The weak pound is failing to deliver the expected boost in manufacturing exports, a survey has found.
Fewer than one in three companies questioned by Deloitte for its first “Made in the UK” survey said overseas sales had increased during the past 12 months despite the comparative weakness of sterling.
However, 94 per cent said they expected export volumes to either remain the same (39 per cent) or increase (55 per cent) over the next two years.
Jane Lodge, Midlands manufacturing industry leader at Deloitte, said: “Despite market predictions that the low value of sterling would dramatically drive up UK exports, the results illustrate that this has not happened as yet.
“It is imperative that companies which export in the Midlands region are all set to increase production in readiness for the anticipated upturn as the EU and US pull out of recession, when demand will surely increase and the effect of the low value of sterling will drive our export market in overall terms.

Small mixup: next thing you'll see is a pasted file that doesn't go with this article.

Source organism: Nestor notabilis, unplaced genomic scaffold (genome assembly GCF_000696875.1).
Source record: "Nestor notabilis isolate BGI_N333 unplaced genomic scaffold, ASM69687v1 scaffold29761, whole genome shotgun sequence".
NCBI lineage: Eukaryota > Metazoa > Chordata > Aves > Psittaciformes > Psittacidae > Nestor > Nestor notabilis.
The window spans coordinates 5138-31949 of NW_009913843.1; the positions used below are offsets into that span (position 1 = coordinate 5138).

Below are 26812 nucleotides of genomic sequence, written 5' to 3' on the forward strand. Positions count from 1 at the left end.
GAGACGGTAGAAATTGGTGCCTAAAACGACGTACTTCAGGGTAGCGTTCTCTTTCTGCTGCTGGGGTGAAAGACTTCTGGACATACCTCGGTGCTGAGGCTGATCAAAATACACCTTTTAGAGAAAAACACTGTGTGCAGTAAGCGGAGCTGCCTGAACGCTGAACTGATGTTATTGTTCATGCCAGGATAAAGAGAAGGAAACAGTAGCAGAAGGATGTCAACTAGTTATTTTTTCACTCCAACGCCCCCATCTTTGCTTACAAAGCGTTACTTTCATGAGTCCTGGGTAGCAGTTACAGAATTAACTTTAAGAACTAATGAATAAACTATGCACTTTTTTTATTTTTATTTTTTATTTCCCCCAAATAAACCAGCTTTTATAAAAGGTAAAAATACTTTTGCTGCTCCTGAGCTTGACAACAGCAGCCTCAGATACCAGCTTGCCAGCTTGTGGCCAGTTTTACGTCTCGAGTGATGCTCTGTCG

“The Midlands has a higher percentage of manufacturers that export and as the finding of the survey suggest, an export-led recovery could be underway in the next two years.”
Support for exporters and improved credit flows are the top priorities for the manufacturing sector and wider economy, Professor David Bailey of Coventry University Business School and a Birmingham Post blogger, said at the launch of the Deloitte report.
Combined with export growth, these could “help trigger a mini-renaissance in manufacturing”, Prof Bailey said.
“The results of the survey demonstrate how critical exports are to manufacturers and how important they are going forward for providing a stimulus to the economy. It is hoped that via outward- looking manufacturers the UK has a chance to export its way out of recession, if conditions allow.
“This is critical as the main stimulants to the economy – the monetary and fiscal stimulus, the manufacturing re-stocking and a degree of restored financial sector confidence – will only take us so far.
“Overall, those surveyed are optimistic as to export prospects, with more than half expecting exports to rise. This is a useful indication that sterling depreciation and export growth are still expected to be the biggest stimulus for the sector going forward.
“This reinforces my view that more should have been done to cushion the blow to the manufacturing sector during the downturn to keep the capacity in place, which will both secure jobs and provide the export platform needed for growth.”